Rise of the Planet of the Apes (PG-13) — After Tim Burton's disastrous 2001 remake, a total reboot of Planet of the Apes was in order. This prequel starts at the very beginning, when a lab chimp injected with a serum to cure Alzheimer's gives birth to Caesar, a super-smart ape raised by scientist James Franco. As he gets older, Caesar begins to question his life as a "pet." After a violent outburst, Caesar is caged with other chimps in a hellish animal sanctuary, where he plots a simian revolution. That's the payoff to the buildup, which is occasionally thrilling, sometimes silly, and completely mesmerizing. By the end of this madhouse of a movie, you'll be rooting for the apes. (Gallucci)

The Smurfs (PG) — If you're skeptical of an all-star cast that includes Doogie Howser and Katy Perry, just let go. The Smurfs will take you on a fun but occasionally wobbly ride. When Clumsy's clumsiness leads the gang — including Brainy (voiced by Fred Armisen), Grouchy (George Lopez), and Smurfette (Perry) — to New York City, they're forced to navigate the largest, most dangerous "village" they've ever seen, with the evil wizard Gargamel (a wonderfully disgusting Hank Azaria) in hot pursuit. It's a perfectly sweet movie with plenty of surprises for grown-ups. Plus it looks great, with a candy-colored blend of live action and CGI. It's a smurf of a lot better than you might think. (Munnell)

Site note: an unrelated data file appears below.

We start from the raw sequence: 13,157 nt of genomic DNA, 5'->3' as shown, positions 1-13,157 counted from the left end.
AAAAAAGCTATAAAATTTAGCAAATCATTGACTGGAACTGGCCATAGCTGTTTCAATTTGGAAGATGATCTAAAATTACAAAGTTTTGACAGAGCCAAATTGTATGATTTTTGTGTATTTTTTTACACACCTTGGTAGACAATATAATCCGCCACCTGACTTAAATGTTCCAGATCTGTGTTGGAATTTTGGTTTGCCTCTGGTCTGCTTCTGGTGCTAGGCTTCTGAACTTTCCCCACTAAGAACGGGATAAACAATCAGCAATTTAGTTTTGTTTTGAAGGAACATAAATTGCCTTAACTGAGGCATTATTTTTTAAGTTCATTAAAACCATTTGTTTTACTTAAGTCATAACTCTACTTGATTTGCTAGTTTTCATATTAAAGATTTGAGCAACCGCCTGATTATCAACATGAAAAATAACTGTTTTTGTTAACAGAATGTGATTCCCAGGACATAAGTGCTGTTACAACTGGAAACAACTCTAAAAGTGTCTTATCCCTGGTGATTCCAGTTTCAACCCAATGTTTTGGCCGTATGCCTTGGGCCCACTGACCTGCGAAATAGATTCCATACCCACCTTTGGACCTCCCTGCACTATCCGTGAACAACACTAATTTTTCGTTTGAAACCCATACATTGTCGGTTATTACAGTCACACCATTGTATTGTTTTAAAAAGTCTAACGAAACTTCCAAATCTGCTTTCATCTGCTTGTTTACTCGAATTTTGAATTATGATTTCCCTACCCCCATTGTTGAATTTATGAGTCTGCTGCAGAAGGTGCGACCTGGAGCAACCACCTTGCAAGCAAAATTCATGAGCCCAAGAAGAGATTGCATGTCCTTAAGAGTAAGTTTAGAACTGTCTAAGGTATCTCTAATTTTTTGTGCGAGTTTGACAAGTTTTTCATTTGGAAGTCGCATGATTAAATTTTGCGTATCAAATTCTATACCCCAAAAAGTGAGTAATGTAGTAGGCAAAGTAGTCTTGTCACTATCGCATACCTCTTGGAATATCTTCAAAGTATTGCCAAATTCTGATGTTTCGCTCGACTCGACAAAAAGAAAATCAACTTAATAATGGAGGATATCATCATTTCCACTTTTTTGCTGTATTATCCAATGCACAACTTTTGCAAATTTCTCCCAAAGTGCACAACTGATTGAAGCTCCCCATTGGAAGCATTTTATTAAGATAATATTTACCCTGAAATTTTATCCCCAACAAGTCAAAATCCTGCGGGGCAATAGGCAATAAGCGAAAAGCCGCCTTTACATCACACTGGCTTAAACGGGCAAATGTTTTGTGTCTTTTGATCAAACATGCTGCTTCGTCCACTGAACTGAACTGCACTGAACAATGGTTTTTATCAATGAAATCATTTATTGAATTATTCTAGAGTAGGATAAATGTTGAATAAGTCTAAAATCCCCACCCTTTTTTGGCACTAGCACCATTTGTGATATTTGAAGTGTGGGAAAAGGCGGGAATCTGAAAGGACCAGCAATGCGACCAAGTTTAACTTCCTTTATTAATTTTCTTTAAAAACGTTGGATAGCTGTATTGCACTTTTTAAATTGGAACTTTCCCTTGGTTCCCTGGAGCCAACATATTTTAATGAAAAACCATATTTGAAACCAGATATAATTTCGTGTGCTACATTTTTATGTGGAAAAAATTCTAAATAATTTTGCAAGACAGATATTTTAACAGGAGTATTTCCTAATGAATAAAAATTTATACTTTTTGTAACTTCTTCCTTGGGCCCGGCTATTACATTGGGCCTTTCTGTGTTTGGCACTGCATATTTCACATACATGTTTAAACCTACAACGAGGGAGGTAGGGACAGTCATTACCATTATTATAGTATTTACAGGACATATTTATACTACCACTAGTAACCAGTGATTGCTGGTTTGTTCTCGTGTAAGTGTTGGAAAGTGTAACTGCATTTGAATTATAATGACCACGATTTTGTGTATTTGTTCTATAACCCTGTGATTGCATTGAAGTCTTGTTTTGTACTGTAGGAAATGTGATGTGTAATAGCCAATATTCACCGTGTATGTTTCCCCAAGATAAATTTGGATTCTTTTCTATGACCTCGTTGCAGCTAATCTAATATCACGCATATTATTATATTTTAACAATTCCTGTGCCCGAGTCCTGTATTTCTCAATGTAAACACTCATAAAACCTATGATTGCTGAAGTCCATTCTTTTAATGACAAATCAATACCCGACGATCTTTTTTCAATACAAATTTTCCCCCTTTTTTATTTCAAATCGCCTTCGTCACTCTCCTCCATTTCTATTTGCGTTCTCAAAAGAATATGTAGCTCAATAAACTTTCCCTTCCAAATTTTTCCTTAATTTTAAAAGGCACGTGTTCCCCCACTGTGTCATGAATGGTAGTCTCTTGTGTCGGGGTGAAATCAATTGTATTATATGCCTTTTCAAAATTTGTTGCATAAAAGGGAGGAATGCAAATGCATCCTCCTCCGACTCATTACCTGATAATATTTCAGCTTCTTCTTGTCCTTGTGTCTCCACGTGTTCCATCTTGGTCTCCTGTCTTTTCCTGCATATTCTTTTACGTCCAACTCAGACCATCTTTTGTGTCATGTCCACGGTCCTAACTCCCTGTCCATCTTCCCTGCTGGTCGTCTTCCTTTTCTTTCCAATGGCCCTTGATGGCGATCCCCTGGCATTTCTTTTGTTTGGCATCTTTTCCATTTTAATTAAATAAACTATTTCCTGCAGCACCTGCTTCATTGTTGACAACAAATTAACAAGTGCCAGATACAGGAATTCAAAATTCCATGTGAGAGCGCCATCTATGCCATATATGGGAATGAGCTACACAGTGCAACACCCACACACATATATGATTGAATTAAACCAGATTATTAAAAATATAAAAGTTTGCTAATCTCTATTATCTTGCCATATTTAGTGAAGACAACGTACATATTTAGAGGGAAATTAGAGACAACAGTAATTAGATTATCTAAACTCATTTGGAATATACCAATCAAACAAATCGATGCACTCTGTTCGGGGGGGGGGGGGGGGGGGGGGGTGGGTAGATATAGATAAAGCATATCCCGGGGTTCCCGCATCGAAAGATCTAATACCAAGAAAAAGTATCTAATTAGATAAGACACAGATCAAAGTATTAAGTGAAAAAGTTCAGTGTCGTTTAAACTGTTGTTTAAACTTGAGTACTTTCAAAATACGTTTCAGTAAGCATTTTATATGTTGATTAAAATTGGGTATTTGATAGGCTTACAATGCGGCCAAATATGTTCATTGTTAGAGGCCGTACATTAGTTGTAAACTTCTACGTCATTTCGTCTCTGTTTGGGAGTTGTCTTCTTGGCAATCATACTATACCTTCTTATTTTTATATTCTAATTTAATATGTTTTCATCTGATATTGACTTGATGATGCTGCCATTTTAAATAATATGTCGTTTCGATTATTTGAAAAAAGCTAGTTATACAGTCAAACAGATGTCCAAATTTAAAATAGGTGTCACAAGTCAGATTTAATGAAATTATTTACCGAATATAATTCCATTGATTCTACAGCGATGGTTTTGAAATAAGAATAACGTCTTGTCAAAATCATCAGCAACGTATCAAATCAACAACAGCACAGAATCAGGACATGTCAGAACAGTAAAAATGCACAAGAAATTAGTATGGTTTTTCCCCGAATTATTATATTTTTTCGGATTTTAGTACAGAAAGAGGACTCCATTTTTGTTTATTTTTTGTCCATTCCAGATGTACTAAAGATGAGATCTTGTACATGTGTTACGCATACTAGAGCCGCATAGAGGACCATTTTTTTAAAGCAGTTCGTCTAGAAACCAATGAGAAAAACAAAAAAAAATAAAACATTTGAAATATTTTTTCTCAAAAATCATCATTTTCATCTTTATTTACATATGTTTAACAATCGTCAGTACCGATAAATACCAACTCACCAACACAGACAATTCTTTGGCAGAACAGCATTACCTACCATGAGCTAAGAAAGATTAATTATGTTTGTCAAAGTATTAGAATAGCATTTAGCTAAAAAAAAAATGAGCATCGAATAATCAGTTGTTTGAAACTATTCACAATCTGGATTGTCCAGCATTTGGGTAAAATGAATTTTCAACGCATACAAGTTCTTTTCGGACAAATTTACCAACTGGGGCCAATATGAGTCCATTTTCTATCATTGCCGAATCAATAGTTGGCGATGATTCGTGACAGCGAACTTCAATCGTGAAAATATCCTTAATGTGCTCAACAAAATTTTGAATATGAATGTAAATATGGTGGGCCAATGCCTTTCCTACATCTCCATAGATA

Snow Flower and the Secret Fan (PG-13) — Some books lose something on their way to the big screen. That's the case with Snow Flower and the Secret Fan, based on Lisa See's best-selling novel. The story of two best friends in present-day Hong Kong runs parallel with the tale of two sisters in Hunan Province during the 19th century. The girls' hardship and prosperity span centuries as they're fed the ol' love-conquers-all song and dance. Though it runs less than two hours, there are times the movie feels like it will never end. (Munnell)

Tabloid (NR) — Bat Boy's got nothing on Joyce McKinney, the subject of Errol Morris' latest documentary, which tests the old adage about truth being stranger than fiction. Tabloid tells the story of the 1970s southern pageant girl, who met a young Mormon named Kirk Anderson. That's about the only detail we know for sure. McKinney claims that she and Kirk fell in love but that he disappeared one day. After hiring a private investigator, she learned he was in England and flew to rescue him from the "cult" that had abducted him. Ask almost anyone else, and they'll say McKinney abducted Anderson and made him her sex slave. Morris tells McKinney's story with humor and heart, but the director's real gift lies in the serious questions he asks about truth and justice and desire. (Munnell)

Terri (R) — Azazel Jacobs' uneven drama about an obese high-school boy (Jacob Wysocki) teetering on the cusp of total social withdrawal and brought back from the brink by his doofy principal (John C. Reilly, brilliant as always) suffers from a failure to commit to either dark teen realism or indie affectation. Despite a supporting cast that shines — including The Office's Creed Bratton, Rescue Me's Olivia Crocicchi, and promising newcomer Bridger Zadina — Terri luxuriates in its aimlessness when it should narrow its focus. (Justin Strout)

Winnie the Pooh (G) — Bucking the trend of so many maligned reboots and remakes, this subtle and charming animated movie is a delight for fans young and old. Its familiar plot — essentially, Pooh's hungry again — remains faithful to the series' heritage, and John Cleese sets the perfect tone with his eloquent narration. Winnie the Pooh is charming, funny, and (best of all) short enough for the littlest ones to sit through. (Ben Gifford)